[0081] Blood pressure data for high salt day 1 (BP1) consisted of baseline measurements of heart rate and systolic, diastolic, and mean arterial pressures measured from 9:00 AM to noon.

[0082] Blood pressure data for high salt day 2 (BP2) consisted of measurements of heart rate and systolic, diastolic, and mean arterial pressures obtained for the inactive (lights on) and active (lights off) phase. Data for the inactive phase (baseline data) were obtained from 9:00 AM to noon as was done for high salt day 1. Data for the active phase were obtained from 2:00 PM-6:00 PM. All blood pressure data on this day were collected for time-series analysis. A 24-hour urine collection was started in which urine volume as well as sodium, potassium, protein, and creatinine levels were determined.

[0083] Blood pressure data for high salt day 3 (BP3) consisted of baseline measurements of heart rate and systolic, diastolic, and mean arterial pressures measured from 9:00 AM to noon. Following the baseline measurements, a blood sample (500 &mgr;L) was drawn for determination of plasma renin activity and creatinine, plasma protein, and hematocrit levels. Following the blood draw, an injection of furosemide (10 mg/kg) was given intraperitoneally (ip) to salt deplete the animals. Following the furosemide administration, the animals were switched to a low salt diet (0.4% salt).

[0084] Blood pressure data for salt-depleted-day 4 (BP4) consisted of measurements of heart rate and systolic, diastolic, and mean arterial pressures measured from 9:00 AM to noon in the salt depleted state. These measurements were followed by a stress test. The stress test consisted of delivering two alerting stimuli five minutes apart; each alerting stimulus was 2 milliamps for 0.3 seconds. The change in mean arterial pressure, the time to peak, and the time to 90% recovery in response to the stress test were determined.

[0085] Blood pressure data for salt depleted-day 5 (BP5) consisted of measurements of heart rate and systolic, diastolic, and mean arterial pressures determined from 9:00 AM to noon in the salt depleted state. Following the recording period, a 1.0 mL blood sample was taken for determination of plasma renin activity; white blood cell count; and triglycerides, total cholesterol, HDL, creatinine, and hematocrit levels.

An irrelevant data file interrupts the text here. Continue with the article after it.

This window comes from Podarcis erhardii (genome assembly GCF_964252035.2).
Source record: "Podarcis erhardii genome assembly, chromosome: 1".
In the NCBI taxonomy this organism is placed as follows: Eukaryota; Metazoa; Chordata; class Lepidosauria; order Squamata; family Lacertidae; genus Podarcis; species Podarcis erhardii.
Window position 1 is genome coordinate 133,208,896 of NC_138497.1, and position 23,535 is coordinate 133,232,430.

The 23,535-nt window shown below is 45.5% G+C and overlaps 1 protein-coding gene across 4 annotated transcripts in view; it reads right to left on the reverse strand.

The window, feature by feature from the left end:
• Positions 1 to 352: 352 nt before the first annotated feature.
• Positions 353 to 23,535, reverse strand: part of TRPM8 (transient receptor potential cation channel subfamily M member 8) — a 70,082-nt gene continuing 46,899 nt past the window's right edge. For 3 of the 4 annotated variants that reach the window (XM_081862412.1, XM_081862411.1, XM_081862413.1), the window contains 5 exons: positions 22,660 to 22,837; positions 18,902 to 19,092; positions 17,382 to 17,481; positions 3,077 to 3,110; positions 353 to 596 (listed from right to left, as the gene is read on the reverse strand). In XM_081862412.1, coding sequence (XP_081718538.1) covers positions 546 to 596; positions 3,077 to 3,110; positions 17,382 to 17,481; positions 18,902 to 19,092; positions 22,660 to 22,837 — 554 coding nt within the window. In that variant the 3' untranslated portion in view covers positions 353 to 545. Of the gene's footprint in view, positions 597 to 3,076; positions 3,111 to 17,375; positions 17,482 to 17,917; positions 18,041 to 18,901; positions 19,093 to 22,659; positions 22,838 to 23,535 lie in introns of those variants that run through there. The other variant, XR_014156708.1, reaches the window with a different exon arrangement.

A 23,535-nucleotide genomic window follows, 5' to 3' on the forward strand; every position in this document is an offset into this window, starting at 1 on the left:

Example 3

Phenotyping Protocol for Renal and Peripheral Vascular Reactivity in Anesthetized Animals

[0086] Rats were anesthetized with 30 mg/kg of ketamine and with 50 mg/kg of Inactin administered intraperitoneally. Catheters were implanted in the femoral artery and vein, and an electromagnetic flow probe was placed on the left renal artery via a midline incision. An intravenous (iv) infusion (50 &mgr;L/min) of isotonic saline containing 1% bovine serum albumin was performed to replaced fluid loss. After a 45-minute equilibration period, control values of arterial blood pressure and renal blood flow (RBF) were measured for 15 minutes. Next, animals were given iv infusions of angiotensin II (20, 100, 200 ng/kg/min) and norepinephrine (0.5, 1, 3 &mgr;g/kg/min) for 5 minutes after which renal and peripheral vascular responses were determined. Following recovery of pressure to baseline values, animals were given two successive doses of acetylcholine (ACh) (0.1 and 0.2 &mgr;g/kg/min as bolus doses) after which renal vascular and systemic arterial responses were measured. To determine the contribution of nitric oxide to basal renal vascular tone, 5 mg/kg of nitro-L-arginine methyl ester (L-NAME) was administered as an iv bolus, and then renal blood flow and renal resistance were determined. After 10 minutes of equilibration, the degree of blockade of the synthesis of nitric oxide produced by L-NAME was determined by administration of a repeat infusion of the same two doses of Ach, and renal blood flow and renal resistance were examined.

Example 4

Collection of Tissue Samples for Morphometric Measurements and Histology

[0087] To assess the degree of cardiac and renal hypertrophy, heart and kidneys were removed, stripped of surrounding tissue, and weighed using a digital top loading Sartorius balance. For histological analysis, the right kidney was fixed by immersion in 10% buffered formalin, embedded in paraffin, and the prepared sections were stained with hematoxylin and eosin as well as Periodic acid Schiff (PAS). These sections were evaluated for mean glomerular diameter and the degree of focal glomerulosclerosis. The degree of focal glomerulosclerosis was used as an index of glomerular injury.

Example 5

[0088] Development of a Genetic Linkage Map Determinant Phenotypes of Blood Pressure